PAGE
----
How The U.S. Moves in Europe vs. How The U.S. Moves in Asia

Prepare for more U.S. troops permanently stationed in Europe. Meanwhile, the Transportation Command outlines some logistical problems for U.S. hegemony in the Pacific.

How The U.S. Moves in Europe vs. How The U.S. Moves in Asia
The USS Harry S. Truman, anchored outside Split, Croatia. Denis Lovrovic, via Getty.

Edited by Sam Thielman

THE MILITARY COMMANDER of NATO, Air Force Gen. Tod Wolters, boasted to the Senate Armed Services Committee on Tuesday about the alliance's response to the Russian invasion of Ukraine. In his view, the European Defense Initiative, a Pentagon response to the 2014 Russian takeover of Crimea and the Donbass, has proven the merits of pre-positioning military equipment in Europe, of a larger U.S. force rotating in and out of Europe, of expanded Alliance training and increased U.S. mentorship to NATO militaries. Wolters marveled at how it had taken barely a week to move an entire armored Brigade Combat Team from the U.S. to Germany.

Then, after singing the praises of how rapidly the U.S. military proved it can deploy into Europe rotationally, Wolters set an expectation that the U.S. will keep a larger force on the European continent permanently.

SEN. ROGER WICKER: What is your recommendation as to more permanent U.S. forces [in Europe]?

GEN. WOLTERS: I think what we need to do from a U.S.-force perspective is look at what takes place in Europe following the completion of the Ukraine-Russia scenario, and examine the European [military] contributions, and based off the breadth and depth of the European contributions, be prepared to adjust the U.S. contributions. And my suspicion is, we're gonna still need more. And obviously there's always a mix between the requirement of permanent versus rotational [basing], and there are pluses and minuses of each one. We'll have to examine the European contributions to make a smart decision about where to go in the future. [emphasis mine]

Officials at the Pentagon have been hinting at this for a few weeks. For the record, Wolters clarified that there are now 100,000 U.S. troops in Europe, up from 60,000 before the invasion. They and their European counterparts form what Wolters described as a substantial military buildup up and down what Atlanticists have taken to calling the "Eastern Flank" of NATO in Europe.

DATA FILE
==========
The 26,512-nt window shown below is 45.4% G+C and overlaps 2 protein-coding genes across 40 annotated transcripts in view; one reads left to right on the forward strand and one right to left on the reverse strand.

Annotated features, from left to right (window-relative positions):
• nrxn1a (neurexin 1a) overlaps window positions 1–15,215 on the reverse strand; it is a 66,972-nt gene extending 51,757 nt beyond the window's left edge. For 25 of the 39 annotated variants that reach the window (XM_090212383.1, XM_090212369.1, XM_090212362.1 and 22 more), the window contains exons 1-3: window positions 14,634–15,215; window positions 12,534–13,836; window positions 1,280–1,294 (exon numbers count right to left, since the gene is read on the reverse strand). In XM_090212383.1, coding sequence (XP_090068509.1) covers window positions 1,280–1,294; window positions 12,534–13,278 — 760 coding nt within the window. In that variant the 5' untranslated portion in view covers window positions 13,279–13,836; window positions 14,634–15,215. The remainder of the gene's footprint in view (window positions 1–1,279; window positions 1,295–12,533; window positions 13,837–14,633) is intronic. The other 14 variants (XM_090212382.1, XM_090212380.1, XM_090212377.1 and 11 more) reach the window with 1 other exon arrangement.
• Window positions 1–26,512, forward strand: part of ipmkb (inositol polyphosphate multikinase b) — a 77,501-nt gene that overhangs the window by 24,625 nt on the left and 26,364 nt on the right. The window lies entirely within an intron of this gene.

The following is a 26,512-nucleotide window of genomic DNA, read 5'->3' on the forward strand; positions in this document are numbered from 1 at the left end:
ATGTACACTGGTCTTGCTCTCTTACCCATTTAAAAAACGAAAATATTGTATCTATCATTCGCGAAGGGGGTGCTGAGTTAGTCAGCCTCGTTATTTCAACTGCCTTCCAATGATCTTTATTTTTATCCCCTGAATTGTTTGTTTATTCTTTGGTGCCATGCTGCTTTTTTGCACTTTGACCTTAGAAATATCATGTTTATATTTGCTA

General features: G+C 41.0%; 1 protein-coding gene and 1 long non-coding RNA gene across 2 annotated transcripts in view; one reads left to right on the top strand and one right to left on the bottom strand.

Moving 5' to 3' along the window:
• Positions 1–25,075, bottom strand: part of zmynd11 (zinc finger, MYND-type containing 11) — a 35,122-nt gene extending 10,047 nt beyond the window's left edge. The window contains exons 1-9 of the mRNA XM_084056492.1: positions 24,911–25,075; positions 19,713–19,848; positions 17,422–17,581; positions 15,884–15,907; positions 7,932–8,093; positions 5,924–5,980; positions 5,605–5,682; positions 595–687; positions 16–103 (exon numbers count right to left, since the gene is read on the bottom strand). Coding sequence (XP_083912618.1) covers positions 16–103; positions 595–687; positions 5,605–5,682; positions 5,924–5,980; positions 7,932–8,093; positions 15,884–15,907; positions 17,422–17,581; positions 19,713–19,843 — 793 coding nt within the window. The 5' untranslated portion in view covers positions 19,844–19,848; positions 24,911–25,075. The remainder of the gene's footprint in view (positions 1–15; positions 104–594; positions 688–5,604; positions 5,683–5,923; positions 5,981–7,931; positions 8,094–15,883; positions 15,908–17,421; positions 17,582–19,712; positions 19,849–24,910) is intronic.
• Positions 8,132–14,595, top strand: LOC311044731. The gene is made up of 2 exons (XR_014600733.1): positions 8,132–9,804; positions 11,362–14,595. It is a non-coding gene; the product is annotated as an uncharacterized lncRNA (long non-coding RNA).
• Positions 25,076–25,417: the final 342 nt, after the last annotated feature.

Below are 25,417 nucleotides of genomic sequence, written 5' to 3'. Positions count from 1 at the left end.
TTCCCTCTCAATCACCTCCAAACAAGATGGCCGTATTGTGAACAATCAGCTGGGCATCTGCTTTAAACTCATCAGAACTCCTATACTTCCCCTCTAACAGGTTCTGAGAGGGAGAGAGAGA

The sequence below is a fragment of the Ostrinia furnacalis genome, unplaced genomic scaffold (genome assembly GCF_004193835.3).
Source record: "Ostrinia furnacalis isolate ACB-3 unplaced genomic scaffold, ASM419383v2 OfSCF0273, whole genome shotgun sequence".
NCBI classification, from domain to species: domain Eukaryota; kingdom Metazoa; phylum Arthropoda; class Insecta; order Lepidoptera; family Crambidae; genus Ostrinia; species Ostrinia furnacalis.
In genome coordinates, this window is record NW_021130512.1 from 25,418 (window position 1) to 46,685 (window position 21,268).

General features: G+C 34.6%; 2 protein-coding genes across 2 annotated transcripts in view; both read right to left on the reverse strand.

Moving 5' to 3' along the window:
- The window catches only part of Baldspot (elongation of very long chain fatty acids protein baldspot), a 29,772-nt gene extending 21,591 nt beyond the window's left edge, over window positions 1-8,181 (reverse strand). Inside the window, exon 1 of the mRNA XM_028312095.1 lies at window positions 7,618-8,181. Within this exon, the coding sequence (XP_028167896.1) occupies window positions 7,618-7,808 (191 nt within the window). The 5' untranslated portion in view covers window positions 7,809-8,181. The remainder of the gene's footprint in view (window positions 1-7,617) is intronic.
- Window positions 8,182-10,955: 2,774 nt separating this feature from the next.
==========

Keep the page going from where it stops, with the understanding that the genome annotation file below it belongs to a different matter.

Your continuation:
A bolstered military presence on the ground, Wolters told the Senate, runs "from Tallinn in the north to Sofia in the south." Greater naval deployments have bolstered the NATO position "from the Arctic to the Aegean." In an unsubtle reference to how even Finland might now seek NATO accession, Wolters heralded a united, bolstered NATO "from Turkey in the southeast to Sweden, Norway and Finland in the north." In his prepared statement, Wolters said the alliance plans during an upcoming training exercise "to assemble a divisional formation on NATO's eastern flank for the first time since the end of the Cold War, conducting a multinational command post exercise with U.S. and multinational divisions and brigades operating under U.S. Army Europe leadership."

The wages of Vladimir Putin's aggression and miscalculation are now a far more united NATO—possibly an enlarged one, even without Ukrainian accession, thanks to alarm in Scandinavia—that has pushed its expanded military capabilities, including air defenses, closer to Russia's borders. They may next include a larger U.S. military presence on the European continent, no longer as a waystation for its Mideast deployments but again postured to confront Russia. Russia's adjustments to its military and diplomatic positions may or may not augur an offramp from the war, but they surely testify to how this giant strategic fuckup is now part of Putin's legacy.

Another way of summarizing Wolters' testimony is that the U.S. is expecting its crisis posture in Eastern Europe to become the backbone of its new normal there. It seems melodramatic to call it an Iron Curtain, but all of Wolters' (and others') talk about the rapid hardening of the Eastern Flank is giving an early picture of the array of a militarized Europe. Scary shit, considering the stakes.

But now I'm going to exercise some Danger Room muscles. Testifying beside Wolters was Air Force Gen. Jacqueline Van Ovost, the commander of U.S. Transportation Command (TRANSCOM). While Wolters showed how smoothly U.S. hard power flows into Europe, Van Ovost outlined how it might flow less smoothly into Asia, the other arena of U.S. imperial competition.